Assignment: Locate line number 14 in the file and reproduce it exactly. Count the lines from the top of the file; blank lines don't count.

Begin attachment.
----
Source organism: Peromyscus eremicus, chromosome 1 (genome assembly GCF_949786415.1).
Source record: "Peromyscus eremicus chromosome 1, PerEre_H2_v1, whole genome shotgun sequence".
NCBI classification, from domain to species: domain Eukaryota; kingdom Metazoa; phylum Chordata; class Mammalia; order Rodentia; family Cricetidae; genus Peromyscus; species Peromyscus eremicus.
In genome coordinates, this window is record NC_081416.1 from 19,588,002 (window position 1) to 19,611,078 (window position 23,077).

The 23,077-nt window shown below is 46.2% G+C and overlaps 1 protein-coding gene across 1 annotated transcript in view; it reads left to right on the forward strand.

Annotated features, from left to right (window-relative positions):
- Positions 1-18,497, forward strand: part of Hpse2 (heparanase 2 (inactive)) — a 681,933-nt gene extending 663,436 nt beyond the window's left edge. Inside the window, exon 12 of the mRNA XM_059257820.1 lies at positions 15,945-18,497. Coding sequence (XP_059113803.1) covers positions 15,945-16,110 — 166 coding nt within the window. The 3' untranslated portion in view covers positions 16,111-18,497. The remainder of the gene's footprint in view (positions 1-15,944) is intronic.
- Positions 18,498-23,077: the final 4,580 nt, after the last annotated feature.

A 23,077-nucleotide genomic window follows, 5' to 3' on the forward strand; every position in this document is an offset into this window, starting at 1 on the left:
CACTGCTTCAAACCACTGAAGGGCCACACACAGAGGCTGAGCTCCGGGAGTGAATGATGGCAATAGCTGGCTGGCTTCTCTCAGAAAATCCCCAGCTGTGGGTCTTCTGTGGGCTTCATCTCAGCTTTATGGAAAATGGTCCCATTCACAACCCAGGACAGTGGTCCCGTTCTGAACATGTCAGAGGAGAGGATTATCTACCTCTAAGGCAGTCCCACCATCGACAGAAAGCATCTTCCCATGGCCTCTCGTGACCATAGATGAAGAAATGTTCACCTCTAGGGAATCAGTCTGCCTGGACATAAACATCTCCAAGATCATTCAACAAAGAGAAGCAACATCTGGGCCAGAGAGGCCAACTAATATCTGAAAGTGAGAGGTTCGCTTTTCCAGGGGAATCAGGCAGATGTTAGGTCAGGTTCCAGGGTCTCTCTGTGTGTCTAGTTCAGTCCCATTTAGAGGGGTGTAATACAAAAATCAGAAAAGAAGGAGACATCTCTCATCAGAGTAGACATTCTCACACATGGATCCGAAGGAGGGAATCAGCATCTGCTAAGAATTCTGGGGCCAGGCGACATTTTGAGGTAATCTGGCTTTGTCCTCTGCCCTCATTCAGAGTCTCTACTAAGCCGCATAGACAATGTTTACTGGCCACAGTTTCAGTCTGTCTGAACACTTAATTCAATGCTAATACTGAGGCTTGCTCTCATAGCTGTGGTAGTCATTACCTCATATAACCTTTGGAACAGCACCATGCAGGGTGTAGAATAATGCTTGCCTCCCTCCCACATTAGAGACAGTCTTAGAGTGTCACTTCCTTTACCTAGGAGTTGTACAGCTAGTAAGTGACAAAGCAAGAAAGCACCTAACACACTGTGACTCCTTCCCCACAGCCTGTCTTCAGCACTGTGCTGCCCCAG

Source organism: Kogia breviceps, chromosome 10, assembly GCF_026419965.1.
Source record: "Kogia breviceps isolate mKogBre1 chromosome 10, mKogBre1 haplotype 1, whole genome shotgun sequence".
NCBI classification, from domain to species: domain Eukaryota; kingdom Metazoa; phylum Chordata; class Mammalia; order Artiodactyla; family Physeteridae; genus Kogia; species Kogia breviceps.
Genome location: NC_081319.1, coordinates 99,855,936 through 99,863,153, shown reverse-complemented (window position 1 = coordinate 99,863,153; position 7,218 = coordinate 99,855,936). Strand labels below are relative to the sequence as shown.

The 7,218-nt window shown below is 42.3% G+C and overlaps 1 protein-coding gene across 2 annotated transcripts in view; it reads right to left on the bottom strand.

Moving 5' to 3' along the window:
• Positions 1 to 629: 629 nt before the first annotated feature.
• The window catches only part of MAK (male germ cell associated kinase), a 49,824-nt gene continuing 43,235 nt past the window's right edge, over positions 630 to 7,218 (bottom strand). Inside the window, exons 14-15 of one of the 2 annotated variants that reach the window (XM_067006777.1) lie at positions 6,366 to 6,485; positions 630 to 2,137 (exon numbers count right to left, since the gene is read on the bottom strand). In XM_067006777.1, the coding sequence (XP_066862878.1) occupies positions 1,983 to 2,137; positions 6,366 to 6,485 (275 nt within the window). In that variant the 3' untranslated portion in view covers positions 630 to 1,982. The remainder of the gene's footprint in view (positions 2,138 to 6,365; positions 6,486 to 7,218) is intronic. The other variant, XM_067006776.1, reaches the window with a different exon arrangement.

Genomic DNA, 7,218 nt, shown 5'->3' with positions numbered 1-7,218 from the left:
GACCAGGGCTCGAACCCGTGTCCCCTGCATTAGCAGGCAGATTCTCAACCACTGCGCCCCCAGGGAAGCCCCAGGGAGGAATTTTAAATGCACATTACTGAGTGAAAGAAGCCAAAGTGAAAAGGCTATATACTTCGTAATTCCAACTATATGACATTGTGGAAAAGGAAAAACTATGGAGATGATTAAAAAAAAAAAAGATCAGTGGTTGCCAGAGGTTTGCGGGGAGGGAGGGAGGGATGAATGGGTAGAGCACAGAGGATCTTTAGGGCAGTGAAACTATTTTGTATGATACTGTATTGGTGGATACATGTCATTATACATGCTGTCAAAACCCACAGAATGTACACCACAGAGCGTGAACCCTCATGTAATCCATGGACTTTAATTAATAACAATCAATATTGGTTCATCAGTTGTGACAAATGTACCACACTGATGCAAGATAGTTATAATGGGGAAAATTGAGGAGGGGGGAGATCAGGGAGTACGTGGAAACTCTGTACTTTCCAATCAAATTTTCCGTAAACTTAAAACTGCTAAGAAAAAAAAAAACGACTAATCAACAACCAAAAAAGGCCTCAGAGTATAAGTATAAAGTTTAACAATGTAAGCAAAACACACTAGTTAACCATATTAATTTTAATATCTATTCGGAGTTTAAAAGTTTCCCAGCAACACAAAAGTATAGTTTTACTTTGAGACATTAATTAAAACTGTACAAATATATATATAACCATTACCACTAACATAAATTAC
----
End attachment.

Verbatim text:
Genome location: NC_081319.1, coordinates 99,855,936 through 99,863,153, shown reverse-complemented (window position 1 = coordinate 99,863,153; position 7,218 = coordinate 99,855,936). Strand labels below are relative to the sequence as shown.